First, the good news: The musical numbers in Sparkle are great. The songs (a mixture of pieces from the original 1976 movie, written by Curtis Mayfield, and newer ones, written by R. Kelly) are beautiful, the performances full of life. Director Salim Akil shoots his actors with finesse as they sing, almost caressing them with the camera, while also showing us the audience and the sense of community engendered by the music. These numbers, frankly, display a professionalism and confidence that most of the rest of the movie can’t match. And yes, that’s the bad news.
Sparkle starts off as your typical musician’s-rise-to-greatness picture before taking a left turn into tacky melodrama and finally giving up altogether. The story’s about a trio of supremely talented sisters in late sixties Detroit — Sister (Carmen Ejogo, lovely and energetic) is the sexy one who sings lead, Sparkle (Jordin Sparks, who sadly has no charisma away from the microphone) is the shy one who writes, and Dolores (Tika Sumpter, who threatens to steal the movie right out from under everybody) is the tough one who just wants to go to med school — and their God-fearing mother, Emma (Whitney Houston), who herself briefly tried to become a singer but was almost destroyed by the music biz. Mom doesn’t allow for much besides Bible study, so the girls wait until she falls asleep before they sneak out to perform.
Sister and Her Sisters (that’s the girl band’s name) are touted by energetic young wannabe-manager Stix (Derek Luke), who falls for Sparkle and hustles pool at nights to buy their new wardrobes, and his cousin Levi (Omari Hardwick), who’s in love with Sister. For her part, Sister lets Levi take her out but clearly wants a man with more money. Said man arrives in the form of local personality Satin Struthers (Mike Epps), a comic sidekick on a TV show. When Sister abandons Levi to be with Satin, you figure the movie’s not done with Levi yet; but he shows up so cursorily later on you wonder if maybe entire plot threads have been left on the cutting-room floor.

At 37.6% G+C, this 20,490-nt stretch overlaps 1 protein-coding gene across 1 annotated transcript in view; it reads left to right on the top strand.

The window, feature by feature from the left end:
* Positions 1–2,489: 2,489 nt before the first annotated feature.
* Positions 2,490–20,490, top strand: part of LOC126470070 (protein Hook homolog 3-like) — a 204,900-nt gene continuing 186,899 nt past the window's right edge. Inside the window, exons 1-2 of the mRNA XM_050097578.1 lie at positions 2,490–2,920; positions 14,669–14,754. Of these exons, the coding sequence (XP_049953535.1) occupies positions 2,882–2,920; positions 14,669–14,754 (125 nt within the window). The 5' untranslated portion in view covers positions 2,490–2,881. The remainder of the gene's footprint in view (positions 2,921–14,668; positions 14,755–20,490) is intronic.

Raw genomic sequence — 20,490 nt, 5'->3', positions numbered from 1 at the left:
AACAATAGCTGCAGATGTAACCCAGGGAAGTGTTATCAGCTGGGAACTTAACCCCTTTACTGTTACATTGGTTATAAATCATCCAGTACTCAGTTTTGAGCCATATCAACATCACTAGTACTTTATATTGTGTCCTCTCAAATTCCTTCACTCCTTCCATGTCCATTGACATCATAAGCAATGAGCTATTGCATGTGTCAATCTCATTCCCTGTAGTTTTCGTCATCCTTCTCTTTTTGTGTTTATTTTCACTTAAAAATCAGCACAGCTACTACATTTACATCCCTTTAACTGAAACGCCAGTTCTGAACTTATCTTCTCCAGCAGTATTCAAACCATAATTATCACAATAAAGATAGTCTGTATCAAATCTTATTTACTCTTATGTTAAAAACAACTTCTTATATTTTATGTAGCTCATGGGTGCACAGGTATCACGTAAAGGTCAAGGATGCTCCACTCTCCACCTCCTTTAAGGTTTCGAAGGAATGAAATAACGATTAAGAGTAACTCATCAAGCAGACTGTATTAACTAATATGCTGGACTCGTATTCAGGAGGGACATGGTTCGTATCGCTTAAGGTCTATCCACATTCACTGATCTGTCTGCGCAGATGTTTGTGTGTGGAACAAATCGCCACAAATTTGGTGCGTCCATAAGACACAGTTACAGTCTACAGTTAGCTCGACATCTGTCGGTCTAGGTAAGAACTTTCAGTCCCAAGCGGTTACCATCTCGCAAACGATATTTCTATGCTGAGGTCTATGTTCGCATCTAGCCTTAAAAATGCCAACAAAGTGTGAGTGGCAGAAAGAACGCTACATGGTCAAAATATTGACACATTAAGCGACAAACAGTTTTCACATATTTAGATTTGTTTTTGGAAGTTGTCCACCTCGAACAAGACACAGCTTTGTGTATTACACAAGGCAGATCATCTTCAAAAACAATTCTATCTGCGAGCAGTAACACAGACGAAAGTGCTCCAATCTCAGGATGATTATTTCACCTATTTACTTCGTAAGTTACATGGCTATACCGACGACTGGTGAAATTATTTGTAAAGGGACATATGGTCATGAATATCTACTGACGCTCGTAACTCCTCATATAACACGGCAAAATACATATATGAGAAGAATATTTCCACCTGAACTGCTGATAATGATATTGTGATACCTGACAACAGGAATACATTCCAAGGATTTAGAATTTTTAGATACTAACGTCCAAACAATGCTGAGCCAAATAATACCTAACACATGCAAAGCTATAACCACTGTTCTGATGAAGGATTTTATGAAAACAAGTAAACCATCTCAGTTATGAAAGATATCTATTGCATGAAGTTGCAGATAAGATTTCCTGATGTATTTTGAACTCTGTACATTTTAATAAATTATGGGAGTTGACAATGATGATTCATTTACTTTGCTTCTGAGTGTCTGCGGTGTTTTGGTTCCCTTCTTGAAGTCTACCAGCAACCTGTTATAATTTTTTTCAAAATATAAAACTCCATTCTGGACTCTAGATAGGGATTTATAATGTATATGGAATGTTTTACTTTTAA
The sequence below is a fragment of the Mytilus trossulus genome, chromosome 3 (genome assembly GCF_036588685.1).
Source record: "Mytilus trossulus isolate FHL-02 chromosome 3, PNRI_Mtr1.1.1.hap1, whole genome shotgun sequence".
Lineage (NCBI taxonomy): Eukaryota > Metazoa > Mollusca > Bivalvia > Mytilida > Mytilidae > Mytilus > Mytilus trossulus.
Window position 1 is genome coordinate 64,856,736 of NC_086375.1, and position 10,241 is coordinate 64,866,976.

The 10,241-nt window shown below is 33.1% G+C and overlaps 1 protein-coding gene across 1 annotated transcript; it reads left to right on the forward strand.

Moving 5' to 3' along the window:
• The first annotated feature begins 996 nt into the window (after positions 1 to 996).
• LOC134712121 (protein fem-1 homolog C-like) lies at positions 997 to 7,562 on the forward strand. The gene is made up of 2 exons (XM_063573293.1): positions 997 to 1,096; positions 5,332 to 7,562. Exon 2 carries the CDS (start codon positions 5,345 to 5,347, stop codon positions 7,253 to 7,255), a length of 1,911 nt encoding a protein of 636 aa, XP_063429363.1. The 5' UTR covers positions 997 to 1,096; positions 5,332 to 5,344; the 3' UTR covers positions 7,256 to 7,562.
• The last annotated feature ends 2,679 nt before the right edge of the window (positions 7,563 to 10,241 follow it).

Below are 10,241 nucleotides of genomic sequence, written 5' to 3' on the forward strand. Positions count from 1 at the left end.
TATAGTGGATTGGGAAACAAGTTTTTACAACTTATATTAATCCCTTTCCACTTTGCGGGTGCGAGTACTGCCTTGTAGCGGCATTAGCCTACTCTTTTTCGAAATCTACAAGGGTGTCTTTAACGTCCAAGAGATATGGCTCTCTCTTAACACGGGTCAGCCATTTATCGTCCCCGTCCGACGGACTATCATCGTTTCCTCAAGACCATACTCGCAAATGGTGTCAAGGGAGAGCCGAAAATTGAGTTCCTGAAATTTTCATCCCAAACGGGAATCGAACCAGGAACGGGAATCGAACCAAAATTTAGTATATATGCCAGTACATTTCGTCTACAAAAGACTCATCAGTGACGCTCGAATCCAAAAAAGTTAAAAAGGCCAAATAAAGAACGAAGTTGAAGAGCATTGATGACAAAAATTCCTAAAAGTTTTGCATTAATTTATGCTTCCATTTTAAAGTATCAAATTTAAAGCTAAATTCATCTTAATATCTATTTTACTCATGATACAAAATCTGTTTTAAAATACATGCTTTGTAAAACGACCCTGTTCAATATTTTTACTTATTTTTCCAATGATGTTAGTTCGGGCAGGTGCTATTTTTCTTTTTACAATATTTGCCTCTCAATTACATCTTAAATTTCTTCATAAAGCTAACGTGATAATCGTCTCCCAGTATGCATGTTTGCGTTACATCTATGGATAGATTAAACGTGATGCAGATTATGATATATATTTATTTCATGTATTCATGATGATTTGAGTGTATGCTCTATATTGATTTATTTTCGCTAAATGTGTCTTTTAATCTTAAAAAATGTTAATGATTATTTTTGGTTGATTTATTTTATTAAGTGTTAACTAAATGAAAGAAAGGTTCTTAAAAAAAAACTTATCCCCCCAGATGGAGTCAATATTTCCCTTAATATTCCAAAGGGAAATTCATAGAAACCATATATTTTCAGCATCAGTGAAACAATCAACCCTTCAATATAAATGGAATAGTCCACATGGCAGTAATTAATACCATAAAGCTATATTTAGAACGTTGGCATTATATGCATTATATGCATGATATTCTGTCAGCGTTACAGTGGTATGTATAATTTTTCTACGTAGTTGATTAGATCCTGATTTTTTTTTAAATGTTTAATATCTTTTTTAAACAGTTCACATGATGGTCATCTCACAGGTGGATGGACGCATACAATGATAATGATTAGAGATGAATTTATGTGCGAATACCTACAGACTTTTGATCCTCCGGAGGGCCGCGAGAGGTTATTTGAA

Similarly, the opening sets up the drama of Sparkle’s lack of confidence and her reliance on Sister’s swagger to sing her songs; we know this will eventually be resolved, but the film doesn’t really do anything with it, other than to pay occasional lip service on the way to a triumphant musical finale. It’s like the movie’s in a rush to get to the next cliché. We don’t even get to enjoy the Sisters’ success before Satin starts giving Sister drugs and beating her. A shame, too, because his character is on the verge of being interesting: He’s cocky because he’s got money and fame, but he’s also full of self-loathing thanks to his role as a black sidekick peddling ridicule on TV. (When Mom calls him a “coon” at a disastrous family lunch, he retorts, bitterly, “I’m more of a Sambo.”) But the by-the-numbers plot demands that Satin waste little time becoming your standard-issue movie jerk.
Houston’s tragic real-life tale does bring added poignancy to her character. When Emma asks her daughters, “Was my life not enough of a cautionary tale for you?” you might feel chills run up your spine. And when she sings “His Eye Is on the Sparrow” late in the film after a particularly nasty plot development, the scene has real power — because you realize this isn’t just a movie character defiant in the face of what’s happened to her movie family, but a real woman facing off against her own sad fate. But even this intrusion of real life kind of comes out of the blue. For the most part, Sparkle veers rudderlessly between various tones and styles. Save, that is, for those great musical numbers. They should have just made it an opera and called it a day.